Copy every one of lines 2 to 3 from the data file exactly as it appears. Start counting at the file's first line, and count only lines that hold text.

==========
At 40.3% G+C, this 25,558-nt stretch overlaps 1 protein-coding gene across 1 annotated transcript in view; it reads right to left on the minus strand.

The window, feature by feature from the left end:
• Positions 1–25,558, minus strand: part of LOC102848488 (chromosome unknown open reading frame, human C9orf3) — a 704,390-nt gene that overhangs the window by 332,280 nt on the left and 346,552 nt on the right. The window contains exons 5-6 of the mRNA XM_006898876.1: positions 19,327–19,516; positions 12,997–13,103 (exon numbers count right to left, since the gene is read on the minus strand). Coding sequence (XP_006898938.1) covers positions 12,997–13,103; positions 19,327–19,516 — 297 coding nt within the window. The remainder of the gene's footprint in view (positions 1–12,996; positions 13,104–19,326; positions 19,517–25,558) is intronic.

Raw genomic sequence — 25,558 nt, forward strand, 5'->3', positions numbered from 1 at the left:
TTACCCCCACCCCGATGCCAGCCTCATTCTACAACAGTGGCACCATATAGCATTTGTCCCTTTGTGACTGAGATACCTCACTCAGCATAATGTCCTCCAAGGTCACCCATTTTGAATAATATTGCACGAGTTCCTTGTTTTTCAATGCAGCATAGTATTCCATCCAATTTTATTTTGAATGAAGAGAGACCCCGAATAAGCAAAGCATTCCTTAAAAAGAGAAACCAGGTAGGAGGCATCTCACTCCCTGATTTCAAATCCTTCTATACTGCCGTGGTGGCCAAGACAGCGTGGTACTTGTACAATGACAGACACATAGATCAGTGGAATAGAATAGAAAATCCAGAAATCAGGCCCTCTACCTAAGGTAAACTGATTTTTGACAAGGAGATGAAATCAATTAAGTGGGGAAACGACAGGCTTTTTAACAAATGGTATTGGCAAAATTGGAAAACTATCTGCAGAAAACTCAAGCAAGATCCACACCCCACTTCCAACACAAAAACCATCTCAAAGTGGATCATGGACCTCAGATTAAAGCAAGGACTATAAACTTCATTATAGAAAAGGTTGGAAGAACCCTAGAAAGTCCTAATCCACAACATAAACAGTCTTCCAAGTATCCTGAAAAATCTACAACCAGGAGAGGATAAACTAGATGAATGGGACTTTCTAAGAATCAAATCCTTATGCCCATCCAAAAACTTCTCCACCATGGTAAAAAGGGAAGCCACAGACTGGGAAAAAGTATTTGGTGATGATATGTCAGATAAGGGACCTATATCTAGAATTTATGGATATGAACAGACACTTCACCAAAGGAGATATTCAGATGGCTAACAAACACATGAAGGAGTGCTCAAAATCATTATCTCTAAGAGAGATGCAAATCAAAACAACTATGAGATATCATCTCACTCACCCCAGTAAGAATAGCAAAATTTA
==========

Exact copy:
The window, feature by feature from the left end:
• Positions 1–25,558, minus strand: part of LOC102848488 (chromosome unknown open reading frame, human C9orf3) — a 704,390-nt gene that overhangs the window by 332,280 nt on the left and 346,552 nt on the right. The window contains exons 5-6 of the mRNA XM_006898876.1: positions 19,327–19,516; positions 12,997–13,103 (exon numbers count right to left, since the gene is read on the minus strand). Coding sequence (XP_006898938.1) covers positions 12,997–13,103; positions 19,327–19,516 — 297 coding nt within the window. The remainder of the gene's footprint in view (positions 1–12,996; positions 13,104–19,326; positions 19,517–25,558) is intronic.